Erik Compton was in his car Sunday afternoon, driving across Florida from Sarasota—where he had just finished T-47 in the Web.com Tour’s LECOM Suncoast Classic—to his home in Miami.
“I’ll have time to do my laundry, re-pack and then wake up at 2:30 to catch a flight to Puerto Rico,” he said with a laugh. “I hope my eyes will be open on the first tee.”
Compton was pushing himself to try and qualify for the PGA Tour’s Puerto Rico Open. While the tour’s stars will be in Mexico this week for the WGC-Mexico Championship—with more than $10 million on the line and no cut—the tour’s non-stars will tee it up in Puerto Rico for a $3 million purse.
Compton was hoping he could be one of the non-stars in that field. “It’s 19 for one,” said the 39-year-old Florida native, referencing the fact that 19 players had entered the Monday qualifier with one spot in the field available. “Odds are against me, but heck, I’m used to that. I’ve done it before, maybe I can do it again. It’s been a while since I got a start on the PGA Tour.”
And it would continue to be so, Compton shooting a one-under 71 at TPC Dorado Beach on Monday that left him tied for fourth, three strokes back of medalist Alexander Hicks.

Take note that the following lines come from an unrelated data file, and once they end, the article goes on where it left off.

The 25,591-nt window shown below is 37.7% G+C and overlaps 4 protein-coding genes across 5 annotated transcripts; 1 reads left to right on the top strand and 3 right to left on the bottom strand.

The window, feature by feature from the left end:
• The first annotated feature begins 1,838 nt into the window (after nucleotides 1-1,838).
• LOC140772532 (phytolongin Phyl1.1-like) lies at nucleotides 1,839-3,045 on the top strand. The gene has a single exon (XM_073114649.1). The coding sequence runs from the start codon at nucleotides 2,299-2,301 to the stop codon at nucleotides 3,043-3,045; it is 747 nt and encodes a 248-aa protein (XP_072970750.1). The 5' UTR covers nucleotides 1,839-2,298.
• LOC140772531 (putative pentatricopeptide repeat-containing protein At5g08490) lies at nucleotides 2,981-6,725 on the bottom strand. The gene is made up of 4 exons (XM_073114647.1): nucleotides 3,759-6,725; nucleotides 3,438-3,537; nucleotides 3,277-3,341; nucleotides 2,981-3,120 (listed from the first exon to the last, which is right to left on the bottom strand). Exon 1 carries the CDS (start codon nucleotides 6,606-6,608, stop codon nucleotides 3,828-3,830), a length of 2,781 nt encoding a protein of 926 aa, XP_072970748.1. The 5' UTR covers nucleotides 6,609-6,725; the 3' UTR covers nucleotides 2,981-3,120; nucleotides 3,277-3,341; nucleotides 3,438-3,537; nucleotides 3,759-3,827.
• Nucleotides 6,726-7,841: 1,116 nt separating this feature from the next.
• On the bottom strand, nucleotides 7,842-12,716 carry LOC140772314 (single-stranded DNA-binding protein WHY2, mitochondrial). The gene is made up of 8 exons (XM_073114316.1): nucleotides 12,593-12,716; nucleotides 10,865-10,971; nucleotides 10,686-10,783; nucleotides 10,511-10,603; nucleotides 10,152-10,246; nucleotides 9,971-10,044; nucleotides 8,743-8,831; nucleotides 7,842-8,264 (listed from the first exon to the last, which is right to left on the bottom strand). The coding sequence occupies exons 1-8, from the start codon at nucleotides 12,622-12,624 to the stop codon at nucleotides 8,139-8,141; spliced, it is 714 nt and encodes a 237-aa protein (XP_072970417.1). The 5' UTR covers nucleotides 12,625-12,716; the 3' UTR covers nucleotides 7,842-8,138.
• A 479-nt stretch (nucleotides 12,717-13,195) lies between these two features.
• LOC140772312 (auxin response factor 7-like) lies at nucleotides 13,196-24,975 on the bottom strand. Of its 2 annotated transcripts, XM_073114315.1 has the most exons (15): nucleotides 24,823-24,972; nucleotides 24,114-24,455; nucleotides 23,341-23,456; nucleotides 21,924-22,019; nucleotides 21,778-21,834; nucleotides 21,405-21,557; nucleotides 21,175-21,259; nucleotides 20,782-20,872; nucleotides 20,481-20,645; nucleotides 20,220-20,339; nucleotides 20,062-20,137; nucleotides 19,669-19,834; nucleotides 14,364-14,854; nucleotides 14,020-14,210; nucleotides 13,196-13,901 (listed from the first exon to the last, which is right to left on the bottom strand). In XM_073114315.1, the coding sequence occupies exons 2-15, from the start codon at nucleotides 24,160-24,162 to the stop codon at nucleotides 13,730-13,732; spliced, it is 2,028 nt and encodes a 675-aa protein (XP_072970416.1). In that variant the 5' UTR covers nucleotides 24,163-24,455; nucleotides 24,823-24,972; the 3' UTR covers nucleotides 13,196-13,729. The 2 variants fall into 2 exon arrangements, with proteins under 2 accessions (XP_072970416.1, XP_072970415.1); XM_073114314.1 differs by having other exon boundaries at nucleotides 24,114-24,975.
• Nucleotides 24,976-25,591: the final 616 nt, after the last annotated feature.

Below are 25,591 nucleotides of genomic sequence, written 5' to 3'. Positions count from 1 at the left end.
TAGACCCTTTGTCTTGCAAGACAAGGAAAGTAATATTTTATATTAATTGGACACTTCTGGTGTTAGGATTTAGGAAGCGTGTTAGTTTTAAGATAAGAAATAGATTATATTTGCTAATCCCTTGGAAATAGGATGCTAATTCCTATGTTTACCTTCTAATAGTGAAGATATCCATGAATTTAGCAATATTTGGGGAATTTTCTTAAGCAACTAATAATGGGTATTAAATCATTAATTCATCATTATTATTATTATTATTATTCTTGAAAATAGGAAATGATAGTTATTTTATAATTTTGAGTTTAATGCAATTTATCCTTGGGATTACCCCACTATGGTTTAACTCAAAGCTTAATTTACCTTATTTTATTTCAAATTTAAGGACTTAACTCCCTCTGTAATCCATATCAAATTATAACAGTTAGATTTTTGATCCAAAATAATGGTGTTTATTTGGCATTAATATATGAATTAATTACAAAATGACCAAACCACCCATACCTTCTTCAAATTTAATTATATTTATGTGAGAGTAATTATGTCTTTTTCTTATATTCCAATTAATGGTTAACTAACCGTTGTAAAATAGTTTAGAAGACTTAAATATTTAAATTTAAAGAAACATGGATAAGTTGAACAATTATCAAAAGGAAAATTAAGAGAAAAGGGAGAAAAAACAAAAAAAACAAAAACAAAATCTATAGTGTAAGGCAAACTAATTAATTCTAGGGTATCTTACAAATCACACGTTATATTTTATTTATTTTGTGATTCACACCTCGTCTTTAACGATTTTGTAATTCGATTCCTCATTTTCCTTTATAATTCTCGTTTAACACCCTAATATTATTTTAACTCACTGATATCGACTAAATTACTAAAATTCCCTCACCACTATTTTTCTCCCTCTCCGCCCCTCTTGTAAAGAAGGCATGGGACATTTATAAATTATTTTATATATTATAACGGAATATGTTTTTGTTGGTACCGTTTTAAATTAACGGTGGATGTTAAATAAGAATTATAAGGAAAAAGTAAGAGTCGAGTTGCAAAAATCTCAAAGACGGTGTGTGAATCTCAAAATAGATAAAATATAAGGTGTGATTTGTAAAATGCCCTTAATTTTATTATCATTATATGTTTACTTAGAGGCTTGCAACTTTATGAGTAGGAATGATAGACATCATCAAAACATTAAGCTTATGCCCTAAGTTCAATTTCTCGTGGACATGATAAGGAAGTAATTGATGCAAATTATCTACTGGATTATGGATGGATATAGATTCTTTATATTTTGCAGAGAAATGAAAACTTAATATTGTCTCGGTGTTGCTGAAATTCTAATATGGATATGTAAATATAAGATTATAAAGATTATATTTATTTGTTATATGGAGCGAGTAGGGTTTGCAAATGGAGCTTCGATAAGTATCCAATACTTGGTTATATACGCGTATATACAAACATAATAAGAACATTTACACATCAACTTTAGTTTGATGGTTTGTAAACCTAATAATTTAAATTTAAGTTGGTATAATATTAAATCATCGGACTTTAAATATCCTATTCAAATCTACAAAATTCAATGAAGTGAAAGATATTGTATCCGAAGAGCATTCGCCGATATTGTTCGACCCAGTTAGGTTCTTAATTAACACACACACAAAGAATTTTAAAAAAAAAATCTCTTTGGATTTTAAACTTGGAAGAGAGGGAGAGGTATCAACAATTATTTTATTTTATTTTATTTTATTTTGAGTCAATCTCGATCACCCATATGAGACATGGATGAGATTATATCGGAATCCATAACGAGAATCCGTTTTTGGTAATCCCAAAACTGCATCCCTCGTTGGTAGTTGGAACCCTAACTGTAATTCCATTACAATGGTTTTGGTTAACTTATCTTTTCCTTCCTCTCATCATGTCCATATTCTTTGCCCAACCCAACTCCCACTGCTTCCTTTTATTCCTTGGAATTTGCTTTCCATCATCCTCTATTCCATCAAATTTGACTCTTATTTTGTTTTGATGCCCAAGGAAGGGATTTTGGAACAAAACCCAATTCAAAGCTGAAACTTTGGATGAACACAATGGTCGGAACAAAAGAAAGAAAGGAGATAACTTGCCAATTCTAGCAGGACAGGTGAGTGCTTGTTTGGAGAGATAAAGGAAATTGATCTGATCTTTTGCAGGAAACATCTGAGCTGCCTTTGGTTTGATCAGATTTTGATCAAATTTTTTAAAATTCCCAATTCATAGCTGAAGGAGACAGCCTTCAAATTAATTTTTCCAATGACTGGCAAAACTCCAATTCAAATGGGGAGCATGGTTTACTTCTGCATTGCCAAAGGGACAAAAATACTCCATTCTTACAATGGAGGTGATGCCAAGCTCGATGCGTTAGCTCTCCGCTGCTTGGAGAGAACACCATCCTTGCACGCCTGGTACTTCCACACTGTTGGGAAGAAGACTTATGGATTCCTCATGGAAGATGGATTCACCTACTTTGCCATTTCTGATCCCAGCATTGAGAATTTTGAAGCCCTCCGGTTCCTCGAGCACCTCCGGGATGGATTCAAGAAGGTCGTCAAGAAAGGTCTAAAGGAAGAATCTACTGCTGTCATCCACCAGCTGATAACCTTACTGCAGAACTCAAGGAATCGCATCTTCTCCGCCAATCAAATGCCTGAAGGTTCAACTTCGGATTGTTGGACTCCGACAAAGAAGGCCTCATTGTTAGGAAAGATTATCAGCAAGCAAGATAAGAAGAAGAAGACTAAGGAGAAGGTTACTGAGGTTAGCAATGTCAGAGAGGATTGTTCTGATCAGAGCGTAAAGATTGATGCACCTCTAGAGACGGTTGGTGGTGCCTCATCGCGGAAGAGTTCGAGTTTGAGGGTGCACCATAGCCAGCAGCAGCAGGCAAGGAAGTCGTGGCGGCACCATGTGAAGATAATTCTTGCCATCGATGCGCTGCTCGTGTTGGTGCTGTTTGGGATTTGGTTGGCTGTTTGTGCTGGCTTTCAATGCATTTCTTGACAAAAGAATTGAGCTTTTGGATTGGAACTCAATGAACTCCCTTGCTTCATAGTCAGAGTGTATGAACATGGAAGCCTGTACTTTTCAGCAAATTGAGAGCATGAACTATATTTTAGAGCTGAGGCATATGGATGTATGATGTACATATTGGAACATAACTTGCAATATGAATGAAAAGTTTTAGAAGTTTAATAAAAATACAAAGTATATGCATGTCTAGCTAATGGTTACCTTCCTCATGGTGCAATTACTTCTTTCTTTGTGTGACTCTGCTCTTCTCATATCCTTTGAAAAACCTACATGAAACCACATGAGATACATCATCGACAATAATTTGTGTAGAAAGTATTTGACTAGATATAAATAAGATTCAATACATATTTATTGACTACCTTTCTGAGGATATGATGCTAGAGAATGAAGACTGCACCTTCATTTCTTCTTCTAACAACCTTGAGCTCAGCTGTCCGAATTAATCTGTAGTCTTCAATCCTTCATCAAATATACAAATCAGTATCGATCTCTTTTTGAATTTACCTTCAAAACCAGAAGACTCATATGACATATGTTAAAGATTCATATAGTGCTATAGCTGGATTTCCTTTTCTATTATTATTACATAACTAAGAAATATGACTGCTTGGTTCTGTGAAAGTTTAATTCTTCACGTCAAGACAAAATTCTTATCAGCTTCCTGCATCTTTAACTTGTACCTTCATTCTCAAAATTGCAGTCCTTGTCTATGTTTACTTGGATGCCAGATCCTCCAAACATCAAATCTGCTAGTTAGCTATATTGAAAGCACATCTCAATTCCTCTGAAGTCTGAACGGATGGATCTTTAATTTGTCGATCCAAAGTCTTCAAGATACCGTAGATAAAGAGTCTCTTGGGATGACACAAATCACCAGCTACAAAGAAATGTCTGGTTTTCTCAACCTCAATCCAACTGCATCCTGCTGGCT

Compton’s last PGA Tour start was in October 2016, when he missed the cut at the Sanderson Farms Classic. He had just lost his full status on the PGA Tour after finishing 173rd on the money list that year in 24 starts. Even though he finished tied for second in the 2014 U.S. Open at Pinehurst, he has no status on the tour currently and can only get into a field by Monday qualifying or by receiving sponsor’s exemptions.
“There are times when I feel forgotten,” Compton admitted. “Then, other times I see people wondering why I withdrew from an event or questioning whether I’m really still committed to playing. I guess the good news is that they’re noticing that I am playing. Believe me, I’m committed, I’m grinding.”
The questions about his commitment date to the end of the 2016 season when he went to the four-event Web.com Tour Final Series and failed to play his way back to the PGA Tour. Walking to his car after dropping from a tie for sixth to a tie for 24th during the last round of the Nationwide Children’s Championships in Columbus, Ohio, Compton told Golf Digest’s Dave Shedloski: “I’m thinking about packing it in. I just can’t get it done anymore.” A moment later he added, “I’ve become a three-round player.”
The last comment was important and instructive. Although people in golf seem to have somehow forgotten, Compton has been through two heart transplants—one at 12 and one at 28. His profile on the PGA Tour’s website makes no mention of the two transplants although it does say that he visits severely ill children almost every week he plays on tour—PGA or Web.com.